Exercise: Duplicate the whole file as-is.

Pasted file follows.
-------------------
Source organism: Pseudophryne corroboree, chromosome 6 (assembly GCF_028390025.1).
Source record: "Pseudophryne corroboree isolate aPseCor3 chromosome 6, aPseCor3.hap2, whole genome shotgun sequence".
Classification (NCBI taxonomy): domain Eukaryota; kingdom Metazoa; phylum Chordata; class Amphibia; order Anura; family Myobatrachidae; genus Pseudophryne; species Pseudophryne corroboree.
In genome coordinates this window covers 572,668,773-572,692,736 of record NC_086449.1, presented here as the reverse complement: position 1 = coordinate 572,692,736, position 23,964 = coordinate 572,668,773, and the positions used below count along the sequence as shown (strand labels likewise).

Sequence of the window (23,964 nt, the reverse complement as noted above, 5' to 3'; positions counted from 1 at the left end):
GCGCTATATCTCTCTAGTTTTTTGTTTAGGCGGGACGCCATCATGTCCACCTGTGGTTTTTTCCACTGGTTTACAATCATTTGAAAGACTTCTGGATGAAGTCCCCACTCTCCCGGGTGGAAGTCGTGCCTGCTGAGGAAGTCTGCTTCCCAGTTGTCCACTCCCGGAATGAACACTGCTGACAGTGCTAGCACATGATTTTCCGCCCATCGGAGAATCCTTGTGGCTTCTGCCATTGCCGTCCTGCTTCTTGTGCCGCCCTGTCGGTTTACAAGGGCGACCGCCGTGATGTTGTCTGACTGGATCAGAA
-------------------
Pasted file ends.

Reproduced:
Source organism: Pseudophryne corroboree, chromosome 6 (assembly GCF_028390025.1).
Source record: "Pseudophryne corroboree isolate aPseCor3 chromosome 6, aPseCor3.hap2, whole genome shotgun sequence".
Classification (NCBI taxonomy): domain Eukaryota; kingdom Metazoa; phylum Chordata; class Amphibia; order Anura; family Myobatrachidae; genus Pseudophryne; species Pseudophryne corroboree.
In genome coordinates this window covers 572,668,773-572,692,736 of record NC_086449.1, presented here as the reverse complement: position 1 = coordinate 572,692,736, position 23,964 = coordinate 572,668,773, and the positions used below count along the sequence as shown (strand labels likewise).

Sequence of the window (23,964 nt, the reverse complement as noted above, 5' to 3'; positions counted from 1 at the left end):
GCGCTATATCTCTCTAGTTTTTTGTTTAGGCGGGACGCCATCATGTCCACCTGTGGTTTTTTCCACTGGTTTACAATCATTTGAAAGACTTCTGGATGAAGTCCCCACTCTCCCGGGTGGAAGTCGTGCCTGCTGAGGAAGTCTGCTTCCCAGTTGTCCACTCCCGGAATGAACACTGCTGACAGTGCTAGCACATGATTTTCCGCCCATCGGAGAATCCTTGTGGCTTCTGCCATTGCCGTCCTGCTTCTTGTGCCGCCCTGTCGGTTTACAAGGGCGACCGCCGTGATGTTGTCTGACTGGATCAGAA